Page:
TALK TO TEENS
The term “Talk to Teens” implies speaking with young people (children, preteens, teens and young adults) through ancient and modern stories and images. As part of Toula’s Universal Psychology over the past decade, there has been a focus on speaking with young people through myth-based ‘fantastical’ stories that describe the legendary hero’s journey.
This is why children as young as five can read The Universal Child with a trusted adult, while young adults up to age twenty-five may also read Shadows of Sylvaheim by themselves, or with a trained SIT therapist, Jungian analyst or other expressive therapist during therapy.
“Talk to Teens is designed to encourage parents/carers, teachers and counsellors not just to talk to teens and preteens through stories and images, but also children and young adults,” Toula says.
Talk to Teens equips adults with stories, images, and other important methods to generate discussion with young people. It does this through a focus on holistic health, the laws of nature, and ancestral wisdom. The aim is to improve young people’s psychological, emotional and spiritual health.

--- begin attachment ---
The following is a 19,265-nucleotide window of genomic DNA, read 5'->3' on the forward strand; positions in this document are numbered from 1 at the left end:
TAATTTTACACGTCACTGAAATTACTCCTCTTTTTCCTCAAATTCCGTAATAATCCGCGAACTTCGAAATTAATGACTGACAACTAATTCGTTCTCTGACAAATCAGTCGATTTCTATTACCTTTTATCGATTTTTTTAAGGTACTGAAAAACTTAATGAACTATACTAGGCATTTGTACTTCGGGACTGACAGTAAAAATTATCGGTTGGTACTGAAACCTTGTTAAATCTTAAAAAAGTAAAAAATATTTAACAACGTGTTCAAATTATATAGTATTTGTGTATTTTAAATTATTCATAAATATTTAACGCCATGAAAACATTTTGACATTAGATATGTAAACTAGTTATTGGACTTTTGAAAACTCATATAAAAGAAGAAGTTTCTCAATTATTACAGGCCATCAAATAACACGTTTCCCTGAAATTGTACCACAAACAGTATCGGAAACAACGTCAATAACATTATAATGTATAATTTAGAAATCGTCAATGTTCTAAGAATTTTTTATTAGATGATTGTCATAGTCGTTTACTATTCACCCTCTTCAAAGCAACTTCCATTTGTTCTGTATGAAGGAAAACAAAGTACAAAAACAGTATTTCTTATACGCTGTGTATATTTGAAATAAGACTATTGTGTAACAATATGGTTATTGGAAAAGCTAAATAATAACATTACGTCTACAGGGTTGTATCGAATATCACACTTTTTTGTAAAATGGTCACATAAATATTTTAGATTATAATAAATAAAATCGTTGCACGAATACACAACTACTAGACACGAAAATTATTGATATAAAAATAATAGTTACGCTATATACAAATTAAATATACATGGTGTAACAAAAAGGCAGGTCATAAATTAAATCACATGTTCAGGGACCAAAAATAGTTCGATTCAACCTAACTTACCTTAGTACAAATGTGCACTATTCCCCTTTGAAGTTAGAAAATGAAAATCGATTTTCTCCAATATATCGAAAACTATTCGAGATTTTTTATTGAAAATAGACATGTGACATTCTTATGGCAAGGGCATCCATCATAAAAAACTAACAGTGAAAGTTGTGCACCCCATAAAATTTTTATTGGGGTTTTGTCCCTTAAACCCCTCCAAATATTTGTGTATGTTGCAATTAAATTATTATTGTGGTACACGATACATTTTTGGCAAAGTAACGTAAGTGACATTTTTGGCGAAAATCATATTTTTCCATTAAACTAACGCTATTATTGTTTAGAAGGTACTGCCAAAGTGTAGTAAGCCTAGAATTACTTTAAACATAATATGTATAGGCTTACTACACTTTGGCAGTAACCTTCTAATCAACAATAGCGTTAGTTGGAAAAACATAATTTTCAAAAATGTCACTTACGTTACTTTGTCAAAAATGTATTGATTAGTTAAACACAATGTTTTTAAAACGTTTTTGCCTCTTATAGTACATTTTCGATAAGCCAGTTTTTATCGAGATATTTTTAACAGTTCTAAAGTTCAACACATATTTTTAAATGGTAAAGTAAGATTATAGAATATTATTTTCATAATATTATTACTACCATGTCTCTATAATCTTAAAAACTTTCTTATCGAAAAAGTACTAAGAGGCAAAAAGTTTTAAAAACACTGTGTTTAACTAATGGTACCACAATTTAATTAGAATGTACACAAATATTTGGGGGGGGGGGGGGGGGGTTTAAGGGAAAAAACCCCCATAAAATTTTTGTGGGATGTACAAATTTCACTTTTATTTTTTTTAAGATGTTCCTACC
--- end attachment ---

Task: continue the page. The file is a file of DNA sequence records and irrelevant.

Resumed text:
Talk to Teens aids individuals to not only understand, but also potentially appreciate, the importance of the active imagination: play and fantasy, in a positive way, for health and healing.
Talk to Teens Universal Psychology is based on science that demonstrates how storytelling affects the brain through:
1 – Neutral Coupling
A story activates parts in the brain that allows the listener to turn the story in to their own ideas and experience.
2 – Mirroring
Listeners will not only experience the similar brain activity to each other, but also to the speaker.
3 – Dopamine Release
The brain releases dopamine into the body when it experiences an emotionally-charged event, making it easier to remember with greater accuracy.
4 – Cortex activity
When processing facts, two areas of the brain are activated (Broca’s and Wernicke’s areas). A well-told story can engage additional areas, including the motor cortex, sensory cortex and frontal cortex.
For more information about Talk to Teens, please Contact Us.